One of the cool parts of publishing the MAD landscape every year is the conversations that come with it. Here’s a fun chat I did recently with Joe Reis and Matthew Housley, co-founders of data consulting company Ternary Data and co-authors of the O’Reilly book, Fundamentals of Data Engineering (see their recent talk at Data Driven NYC). We covered a lot of things, check it out!
It has been less than 18 months since we published our last MAD landscape, and it has been full of drama.
When we left, the data world was booming in the wake of the gigantic Snowflake IPO, with a whole ecosystem of startups organizing around it.
Since then, of course, public markets crashed, a recessionary economy appeared and VC funding dried up. A whole generation of data/AI startups has had to adapt to a new reality.
Meanwhile, the last few months saw the unmistakable, exponential acceleration of Generative AI, with arguably the formation of a new mini-bubble. Beyond technological progress, it feels that AI has gone mainstream, with a broad group of non-technical people around the world now getting to experience its power firsthand.
The rise of data, ML and AI is one of the most fundamental trends in our generation. Its importance goes well beyond the purely technical, with a deep impact on society, politics, geopolitics and ethics.
“It’s been crazy out there. Venture capital has been deployed at unprecedented pace, surging 157% year-on-year globally […]. Ever higher valuations led to the creation of 136 newly-minted unicorns […] and the IPO window has been wide open, with public financings up +687%”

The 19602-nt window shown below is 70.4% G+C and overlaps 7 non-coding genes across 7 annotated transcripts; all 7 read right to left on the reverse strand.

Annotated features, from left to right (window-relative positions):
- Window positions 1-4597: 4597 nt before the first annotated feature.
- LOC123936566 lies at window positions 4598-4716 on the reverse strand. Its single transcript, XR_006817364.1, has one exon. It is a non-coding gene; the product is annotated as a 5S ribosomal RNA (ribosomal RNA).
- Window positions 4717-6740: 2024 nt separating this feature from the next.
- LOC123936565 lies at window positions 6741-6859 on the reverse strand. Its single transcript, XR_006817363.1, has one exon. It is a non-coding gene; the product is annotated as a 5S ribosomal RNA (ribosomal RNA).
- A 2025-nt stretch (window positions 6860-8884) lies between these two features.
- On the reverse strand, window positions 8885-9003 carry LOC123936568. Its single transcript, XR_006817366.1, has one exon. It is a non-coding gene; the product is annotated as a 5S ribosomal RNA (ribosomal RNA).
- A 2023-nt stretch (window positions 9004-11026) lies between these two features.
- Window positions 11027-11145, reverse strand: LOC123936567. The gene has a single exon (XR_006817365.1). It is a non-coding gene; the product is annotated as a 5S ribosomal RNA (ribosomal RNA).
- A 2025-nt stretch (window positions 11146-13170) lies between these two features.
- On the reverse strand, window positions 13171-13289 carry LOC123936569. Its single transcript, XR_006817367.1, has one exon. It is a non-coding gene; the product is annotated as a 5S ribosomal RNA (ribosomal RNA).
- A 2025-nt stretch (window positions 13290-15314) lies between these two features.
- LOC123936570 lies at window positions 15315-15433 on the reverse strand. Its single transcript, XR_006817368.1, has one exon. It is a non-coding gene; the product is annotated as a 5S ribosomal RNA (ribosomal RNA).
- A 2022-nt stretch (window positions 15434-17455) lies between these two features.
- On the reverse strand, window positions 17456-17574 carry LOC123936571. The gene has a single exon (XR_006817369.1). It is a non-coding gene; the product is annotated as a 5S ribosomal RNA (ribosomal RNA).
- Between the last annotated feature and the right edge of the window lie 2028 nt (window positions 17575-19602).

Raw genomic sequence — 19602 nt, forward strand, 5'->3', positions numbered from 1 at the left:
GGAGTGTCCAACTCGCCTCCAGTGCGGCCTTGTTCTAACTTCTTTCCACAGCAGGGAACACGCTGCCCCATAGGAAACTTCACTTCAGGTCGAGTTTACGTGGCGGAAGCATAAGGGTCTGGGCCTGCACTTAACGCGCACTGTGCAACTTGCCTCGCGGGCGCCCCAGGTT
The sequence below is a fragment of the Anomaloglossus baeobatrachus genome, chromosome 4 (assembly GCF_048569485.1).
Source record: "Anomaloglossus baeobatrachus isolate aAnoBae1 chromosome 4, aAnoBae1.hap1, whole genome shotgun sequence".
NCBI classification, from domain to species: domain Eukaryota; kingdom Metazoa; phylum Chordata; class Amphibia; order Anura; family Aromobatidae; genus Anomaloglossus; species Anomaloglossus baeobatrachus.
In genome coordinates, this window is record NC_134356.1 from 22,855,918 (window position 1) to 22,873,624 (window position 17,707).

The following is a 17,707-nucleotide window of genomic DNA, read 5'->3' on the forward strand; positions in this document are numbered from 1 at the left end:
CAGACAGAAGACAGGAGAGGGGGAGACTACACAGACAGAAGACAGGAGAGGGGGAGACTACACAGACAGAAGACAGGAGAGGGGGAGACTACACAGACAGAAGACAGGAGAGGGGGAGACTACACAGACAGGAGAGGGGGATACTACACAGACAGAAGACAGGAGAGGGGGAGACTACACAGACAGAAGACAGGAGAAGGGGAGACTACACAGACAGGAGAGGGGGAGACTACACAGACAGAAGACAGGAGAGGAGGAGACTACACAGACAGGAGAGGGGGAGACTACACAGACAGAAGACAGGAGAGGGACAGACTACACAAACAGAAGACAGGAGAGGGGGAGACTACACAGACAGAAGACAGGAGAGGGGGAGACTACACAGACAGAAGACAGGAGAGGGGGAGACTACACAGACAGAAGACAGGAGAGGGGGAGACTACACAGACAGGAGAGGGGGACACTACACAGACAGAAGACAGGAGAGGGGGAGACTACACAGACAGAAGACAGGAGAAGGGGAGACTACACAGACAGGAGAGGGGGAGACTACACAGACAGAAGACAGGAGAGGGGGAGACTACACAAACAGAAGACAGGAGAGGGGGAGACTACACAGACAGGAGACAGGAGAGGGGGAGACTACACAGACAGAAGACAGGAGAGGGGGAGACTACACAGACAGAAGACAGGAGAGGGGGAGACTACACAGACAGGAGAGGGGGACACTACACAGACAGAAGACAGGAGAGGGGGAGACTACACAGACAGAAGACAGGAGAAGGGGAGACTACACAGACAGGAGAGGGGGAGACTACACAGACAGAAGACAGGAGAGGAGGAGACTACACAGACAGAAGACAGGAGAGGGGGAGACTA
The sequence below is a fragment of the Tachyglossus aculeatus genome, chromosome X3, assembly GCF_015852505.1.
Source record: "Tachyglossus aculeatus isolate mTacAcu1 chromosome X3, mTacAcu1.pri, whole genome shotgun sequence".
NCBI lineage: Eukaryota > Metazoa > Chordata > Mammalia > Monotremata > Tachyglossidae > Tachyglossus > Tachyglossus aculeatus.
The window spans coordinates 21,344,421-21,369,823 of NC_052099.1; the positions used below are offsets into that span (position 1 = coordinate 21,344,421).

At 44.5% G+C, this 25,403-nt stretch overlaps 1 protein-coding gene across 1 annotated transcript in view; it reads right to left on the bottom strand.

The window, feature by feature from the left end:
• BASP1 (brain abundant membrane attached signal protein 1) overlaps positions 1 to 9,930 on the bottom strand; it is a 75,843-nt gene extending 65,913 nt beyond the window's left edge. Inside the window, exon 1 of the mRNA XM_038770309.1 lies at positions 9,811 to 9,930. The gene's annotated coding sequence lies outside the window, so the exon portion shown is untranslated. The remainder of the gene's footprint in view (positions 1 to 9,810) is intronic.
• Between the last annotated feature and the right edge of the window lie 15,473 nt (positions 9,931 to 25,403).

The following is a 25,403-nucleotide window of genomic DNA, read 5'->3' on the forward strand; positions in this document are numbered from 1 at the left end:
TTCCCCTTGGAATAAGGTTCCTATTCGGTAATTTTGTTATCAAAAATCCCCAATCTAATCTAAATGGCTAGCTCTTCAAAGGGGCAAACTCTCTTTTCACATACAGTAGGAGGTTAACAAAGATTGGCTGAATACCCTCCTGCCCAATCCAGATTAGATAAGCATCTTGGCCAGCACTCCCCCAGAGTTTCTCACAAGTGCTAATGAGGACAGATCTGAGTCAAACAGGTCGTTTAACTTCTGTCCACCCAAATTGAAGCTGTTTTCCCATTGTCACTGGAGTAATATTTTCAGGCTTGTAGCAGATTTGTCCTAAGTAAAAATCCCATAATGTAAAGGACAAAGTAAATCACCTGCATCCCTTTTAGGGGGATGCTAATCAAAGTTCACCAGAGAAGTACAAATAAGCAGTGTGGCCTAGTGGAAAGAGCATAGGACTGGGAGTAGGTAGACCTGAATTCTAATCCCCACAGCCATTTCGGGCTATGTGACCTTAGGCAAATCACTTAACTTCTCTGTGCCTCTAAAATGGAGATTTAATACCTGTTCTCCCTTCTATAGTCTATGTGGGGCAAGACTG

Well, that was…last year. Or more precisely, 15 months ago, in the MAD 2021 post, written pretty much at the top of the market, in September 2021.
Since then, of course, the long-anticipated market downturn did occur, driven by geopolitical shocks and rising inflation. Central banks started increasing interest rates, which sucked the air out of an entire world of over-inflated assets, from speculative crypto to tech stocks. Public markets tanked, the IPO window shut down, and bit by bit, the malaise trickled down to private markets – first at the growth stage, then progressively to the venture and seed markets.
We’ll talk about this new 2023 reality in the following order:
In the hyper-frothy environment of 2019-2021, the world of data infrastructure (nee Big Data) was one of the hottest areas for both founders and VCs.
It was dizzying and fun at the same time, and perhaps a little weird to see so much market enthusiasm for products and companies that are ultimately very technical in nature.
Regardless, as the market has cooled down, that moment is over. While good companies will continue to be created in any market cycle, and “hot” market segments will continue to pop up, the bar has certainly escalated dramatically in terms of differentiation and quality for any new data infrastructure startup to get real interest from potential customers and investors.
Here is our take on some of the key trends in the data infra market in 2023.
Everybody is talking breathlessly about AI all of a sudden. OpenAI gets a $10B investment. Google is in Code Red. Sergey is coding again. Bill Gates says what’s been happening in AI in the last 12 months is “every bit as important as the PC or the internet” (here). Brand new startups are popping up (20 Generative AI companies just in the Winter ’23 YC batch). VCs are back to chasing pre-revenue startups at billions of valuation.
So what does it all mean? Is this one of those breakthrough moments that only happen every few decades? Or just the logical continuation of work that has been happening for many years? Are we in the early days of a true exponential acceleration? Or in the early days of a hype cycle and mini financing bubble, as many in tech are desperate for the next big platform shift, after social and mobile, and the crypto headfake?